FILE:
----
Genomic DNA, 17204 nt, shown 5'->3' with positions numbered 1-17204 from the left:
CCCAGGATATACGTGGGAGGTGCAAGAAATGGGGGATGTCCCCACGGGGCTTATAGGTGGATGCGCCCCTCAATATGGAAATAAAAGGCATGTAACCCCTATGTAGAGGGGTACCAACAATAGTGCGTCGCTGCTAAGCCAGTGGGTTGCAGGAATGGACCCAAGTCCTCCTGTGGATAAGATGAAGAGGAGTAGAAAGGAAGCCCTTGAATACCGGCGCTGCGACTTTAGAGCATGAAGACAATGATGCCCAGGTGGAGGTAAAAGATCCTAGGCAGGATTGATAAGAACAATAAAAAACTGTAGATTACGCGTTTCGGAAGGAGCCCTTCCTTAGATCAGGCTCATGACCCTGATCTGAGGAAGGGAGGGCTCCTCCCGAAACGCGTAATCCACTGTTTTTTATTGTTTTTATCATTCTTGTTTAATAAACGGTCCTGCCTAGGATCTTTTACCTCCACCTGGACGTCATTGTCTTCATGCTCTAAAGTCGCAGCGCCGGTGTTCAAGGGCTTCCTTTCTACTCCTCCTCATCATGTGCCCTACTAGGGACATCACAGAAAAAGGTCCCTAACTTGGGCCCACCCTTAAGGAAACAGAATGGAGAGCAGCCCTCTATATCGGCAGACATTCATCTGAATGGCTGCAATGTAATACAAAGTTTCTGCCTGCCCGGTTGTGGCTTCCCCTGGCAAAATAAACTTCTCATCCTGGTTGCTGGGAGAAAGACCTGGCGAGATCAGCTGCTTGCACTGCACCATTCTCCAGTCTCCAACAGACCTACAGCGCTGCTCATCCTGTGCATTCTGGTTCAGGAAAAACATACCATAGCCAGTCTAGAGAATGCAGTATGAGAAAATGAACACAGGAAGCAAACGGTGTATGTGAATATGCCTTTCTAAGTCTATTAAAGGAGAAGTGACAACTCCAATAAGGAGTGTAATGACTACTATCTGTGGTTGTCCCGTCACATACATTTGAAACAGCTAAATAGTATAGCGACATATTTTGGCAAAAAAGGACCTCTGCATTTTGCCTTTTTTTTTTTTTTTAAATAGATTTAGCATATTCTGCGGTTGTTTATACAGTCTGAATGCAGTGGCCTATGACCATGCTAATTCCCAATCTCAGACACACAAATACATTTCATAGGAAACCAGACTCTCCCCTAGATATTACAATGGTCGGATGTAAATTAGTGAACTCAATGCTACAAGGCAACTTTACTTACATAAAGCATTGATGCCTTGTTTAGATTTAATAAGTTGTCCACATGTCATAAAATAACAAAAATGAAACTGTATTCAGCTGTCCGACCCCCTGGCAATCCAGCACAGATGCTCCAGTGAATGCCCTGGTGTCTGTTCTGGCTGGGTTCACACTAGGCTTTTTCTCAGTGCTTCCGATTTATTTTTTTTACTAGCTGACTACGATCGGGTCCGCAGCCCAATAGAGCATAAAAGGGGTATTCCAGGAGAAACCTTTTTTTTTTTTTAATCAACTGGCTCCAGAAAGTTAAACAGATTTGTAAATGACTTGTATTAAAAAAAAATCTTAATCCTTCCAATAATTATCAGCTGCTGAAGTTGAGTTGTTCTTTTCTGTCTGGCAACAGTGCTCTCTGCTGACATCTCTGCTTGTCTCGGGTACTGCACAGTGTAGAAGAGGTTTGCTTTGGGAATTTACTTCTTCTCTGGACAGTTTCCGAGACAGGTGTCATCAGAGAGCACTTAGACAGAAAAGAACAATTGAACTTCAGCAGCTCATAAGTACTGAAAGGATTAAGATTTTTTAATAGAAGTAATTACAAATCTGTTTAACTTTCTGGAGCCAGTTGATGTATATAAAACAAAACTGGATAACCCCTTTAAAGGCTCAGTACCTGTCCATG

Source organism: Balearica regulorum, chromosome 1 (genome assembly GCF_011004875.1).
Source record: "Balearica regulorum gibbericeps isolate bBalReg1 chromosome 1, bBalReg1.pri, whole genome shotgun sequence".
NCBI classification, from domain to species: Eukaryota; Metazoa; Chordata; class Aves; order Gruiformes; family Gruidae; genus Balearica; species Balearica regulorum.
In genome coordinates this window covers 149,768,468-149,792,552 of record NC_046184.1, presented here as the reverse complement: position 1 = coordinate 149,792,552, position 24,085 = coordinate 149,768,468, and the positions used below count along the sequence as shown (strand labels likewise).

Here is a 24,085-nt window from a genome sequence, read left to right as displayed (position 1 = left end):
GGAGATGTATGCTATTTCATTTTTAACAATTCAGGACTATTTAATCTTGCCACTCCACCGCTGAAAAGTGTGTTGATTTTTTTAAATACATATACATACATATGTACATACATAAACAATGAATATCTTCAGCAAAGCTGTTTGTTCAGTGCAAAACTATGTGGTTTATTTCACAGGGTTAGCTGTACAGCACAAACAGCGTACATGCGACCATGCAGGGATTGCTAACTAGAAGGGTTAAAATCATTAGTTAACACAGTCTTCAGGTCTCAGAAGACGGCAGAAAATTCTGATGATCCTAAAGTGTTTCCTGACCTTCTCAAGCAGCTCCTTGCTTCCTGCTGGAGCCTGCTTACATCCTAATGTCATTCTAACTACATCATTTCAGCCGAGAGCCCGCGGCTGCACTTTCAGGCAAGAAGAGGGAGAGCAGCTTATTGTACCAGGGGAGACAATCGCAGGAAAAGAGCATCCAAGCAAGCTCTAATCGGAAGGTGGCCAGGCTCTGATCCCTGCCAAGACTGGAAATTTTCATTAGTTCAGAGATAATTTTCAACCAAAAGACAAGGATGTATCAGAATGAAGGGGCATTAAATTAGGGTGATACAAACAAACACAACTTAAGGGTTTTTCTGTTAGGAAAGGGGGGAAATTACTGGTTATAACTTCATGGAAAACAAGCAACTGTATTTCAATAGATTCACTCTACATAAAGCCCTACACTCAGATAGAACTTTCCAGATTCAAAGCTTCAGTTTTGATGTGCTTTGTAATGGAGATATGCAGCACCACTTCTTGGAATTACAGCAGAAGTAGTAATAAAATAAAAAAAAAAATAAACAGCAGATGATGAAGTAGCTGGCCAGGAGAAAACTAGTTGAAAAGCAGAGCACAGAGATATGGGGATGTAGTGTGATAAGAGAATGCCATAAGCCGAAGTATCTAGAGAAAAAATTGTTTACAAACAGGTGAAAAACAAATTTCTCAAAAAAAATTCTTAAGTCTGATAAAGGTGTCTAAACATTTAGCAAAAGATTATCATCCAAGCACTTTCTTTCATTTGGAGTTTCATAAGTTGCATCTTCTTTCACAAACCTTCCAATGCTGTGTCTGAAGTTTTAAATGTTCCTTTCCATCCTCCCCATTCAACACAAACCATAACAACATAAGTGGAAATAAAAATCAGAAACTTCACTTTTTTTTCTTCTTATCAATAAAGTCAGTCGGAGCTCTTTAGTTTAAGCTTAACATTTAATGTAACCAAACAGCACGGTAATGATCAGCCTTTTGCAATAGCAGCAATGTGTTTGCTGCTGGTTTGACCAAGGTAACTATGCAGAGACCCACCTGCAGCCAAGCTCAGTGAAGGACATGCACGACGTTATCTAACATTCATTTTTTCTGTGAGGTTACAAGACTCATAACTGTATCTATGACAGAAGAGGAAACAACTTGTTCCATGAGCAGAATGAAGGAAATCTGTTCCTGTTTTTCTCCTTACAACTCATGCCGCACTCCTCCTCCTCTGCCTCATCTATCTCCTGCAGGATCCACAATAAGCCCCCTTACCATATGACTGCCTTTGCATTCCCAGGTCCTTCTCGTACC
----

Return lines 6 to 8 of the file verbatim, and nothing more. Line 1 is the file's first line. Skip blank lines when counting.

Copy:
In genome coordinates this window covers 149,768,468-149,792,552 of record NC_046184.1, presented here as the reverse complement: position 1 = coordinate 149,792,552, position 24,085 = coordinate 149,768,468, and the positions used below count along the sequence as shown (strand labels likewise).

Here is a 24,085-nt window from a genome sequence, read left to right as displayed (position 1 = left end):
GGAGATGTATGCTATTTCATTTTTAACAATTCAGGACTATTTAATCTTGCCACTCCACCGCTGAAAAGTGTGTTGATTTTTTTAAATACATATACATACATATGTACATACATAAACAATGAATATCTTCAGCAAAGCTGTTTGTTCAGTGCAAAACTATGTGGTTTATTTCACAGGGTTAGCTGTACAGCACAAACAGCGTACATGCGACCATGCAGGGATTGCTAACTAGAAGGGTTAAAATCATTAGTTAACACAGTCTTCAGGTCTCAGAAGACGGCAGAAAATTCTGATGATCCTAAAGTGTTTCCTGACCTTCTCAAGCAGCTCCTTGCTTCCTGCTGGAGCCTGCTTACATCCTAATGTCATTCTAACTACATCATTTCAGCCGAGAGCCCGCGGCTGCACTTTCAGGCAAGAAGAGGGAGAGCAGCTTATTGTACCAGGGGAGACAATCGCAGGAAAAGAGCATCCAAGCAAGCTCTAATCGGAAGGTGGCCAGGCTCTGATCCCTGCCAAGACTGGAAATTTTCATTAGTTCAGAGATAATTTTCAACCAAAAGACAAGGATGTATCAGAATGAAGGGGCATTAAATTAGGGTGATACAAACAAACACAACTTAAGGGTTTTTCTGTTAGGAAAGGGGGGAAATTACTGGTTATAACTTCATGGAAAACAAGCAACTGTATTTCAATAGATTCACTCTACATAAAGCCCTACACTCAGATAGAACTTTCCAGATTCAAAGCTTCAGTTTTGATGTGCTTTGTAATGGAGATATGCAGCACCACTTCTTGGAATTACAGCAGAAGTAGTAATAAAATAAAAAAAAAAATAAACAGCAGATGATGAAGTAGCTGGCCAGGAGAAAACTAGTTGAAAAGCAGAGCACAGAGATATGGGGATGTAGTGTGATAAGAGAATGCCATAAGCCGAAGTATCTAGAGAAAAAATTGTTTACAAACAGGTGAAAAACAAATTTCTCAAAAAAAATTCTTAAGTCTGATAAAGGTGTCTAAACATTTAGCAAAAGATTATCATCCAAGCACTTTCTTTCATTTGGAGTTTCATAAGTTGCATCTTCTTTCACAAACCTTCCAATGCTGTGTCTGAAGTTTTAAATGTTCCTTTCCATCCTCCCCATTCAACACAAACCATAACAACATAAGTGGAAATAAAAATCAGAAACTTCACTTTTTTTTCTTCTTATCAATAAAGTCAGTCGGAGCTCTTTAGTTTAAGCTTAACATTTAATGTAACCAAACAGCACGGTAATGATCAGCCTTTTGCAATAGCAGCAATGTGTTTGCTGCTGGTTTGACCAAGGTAACTATGCAGAGACCCACCTGCAGCCAAGCTCAGTGAAGGACATGCACGACGTTATCTAACATTCATTTTTTCTGTGAGGTTACAAGACTCATAACTGTATCTATGACAGAAGAGGAAACAACTTGTTCCATGAGCAGAATGAAGGAAATCTGTTCCTGTTTTTCTCCTTACAACTCATGCCGCACTCCTCCTCCTCTGCCTCATCTATCTCCTGCAGGATCCACAATAAGCCCCCTTACCATATGACTGCCTTTGCATTCCCAGGTCCTTCTCGTACC